Some basic skills in programming and experiences in MATLAB/Simulink are preferred. No prior knowledge of the Linux operating system or the BeagleBoard is needed, although exposure to these technologies will certainly be helpful. An in-depth knowledge of electronics is not required, and the book provides a step-by-step guide to setting up components and software in each chapter.

What you really need is a great idea about your applications and developing your algorithm in a user-friendly environment.

Who this book is for

This book is aimed towards the amateur embedded system enthusiasts, DIYs, students, academic researchers, and R&D engineers who have some basic skills in programming and are looking for a better solution to embedded software development to implement and validate their audio/video processing algorithms on hardware.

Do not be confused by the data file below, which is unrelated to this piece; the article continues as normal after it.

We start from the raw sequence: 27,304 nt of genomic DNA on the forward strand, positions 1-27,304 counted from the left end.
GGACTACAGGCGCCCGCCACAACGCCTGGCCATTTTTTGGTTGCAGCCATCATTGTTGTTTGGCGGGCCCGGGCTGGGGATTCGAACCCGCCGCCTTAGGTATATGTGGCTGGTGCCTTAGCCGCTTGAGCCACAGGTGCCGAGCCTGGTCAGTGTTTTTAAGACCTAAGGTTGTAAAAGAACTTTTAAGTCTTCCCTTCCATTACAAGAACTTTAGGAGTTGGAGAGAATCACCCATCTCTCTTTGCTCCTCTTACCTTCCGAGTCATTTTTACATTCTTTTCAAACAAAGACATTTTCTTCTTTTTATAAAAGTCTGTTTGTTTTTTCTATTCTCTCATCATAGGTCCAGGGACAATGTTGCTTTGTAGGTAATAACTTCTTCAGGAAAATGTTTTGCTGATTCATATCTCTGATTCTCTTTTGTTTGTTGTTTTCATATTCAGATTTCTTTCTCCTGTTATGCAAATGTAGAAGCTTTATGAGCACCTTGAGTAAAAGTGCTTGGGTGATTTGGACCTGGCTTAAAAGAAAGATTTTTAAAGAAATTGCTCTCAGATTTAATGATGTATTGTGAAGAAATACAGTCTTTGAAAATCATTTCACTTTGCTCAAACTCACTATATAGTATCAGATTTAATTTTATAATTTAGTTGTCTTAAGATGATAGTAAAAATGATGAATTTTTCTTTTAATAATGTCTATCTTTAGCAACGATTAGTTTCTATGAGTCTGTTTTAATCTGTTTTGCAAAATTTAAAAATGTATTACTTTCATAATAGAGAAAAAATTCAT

In this book, you will find a number of styles of text that distinguish between different kinds of information. Here are some examples of these styles, and an explanation of their meaning.

Code words in text are shown as follows: "Here, nbFrame is the number of possible frames for an audio signal u with length lenSig."

A block of code is set as follows:

real_T calcavg(const real_T a[10])
  real_T y;
  int32_T k;
  /* UNTITLED2 Summary of this function goes here */
  /* Detailed explanation goes here */
  y = a[0];
  for (k = 0; k < 9; k++) {
    y += a[k + 1];
  return y / 10.0;

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New terms and important words are shown in bold. Words that you see on the screen, in menus or dialog boxes for example, appear in the text like this: "Click on the Build button to generate the C code."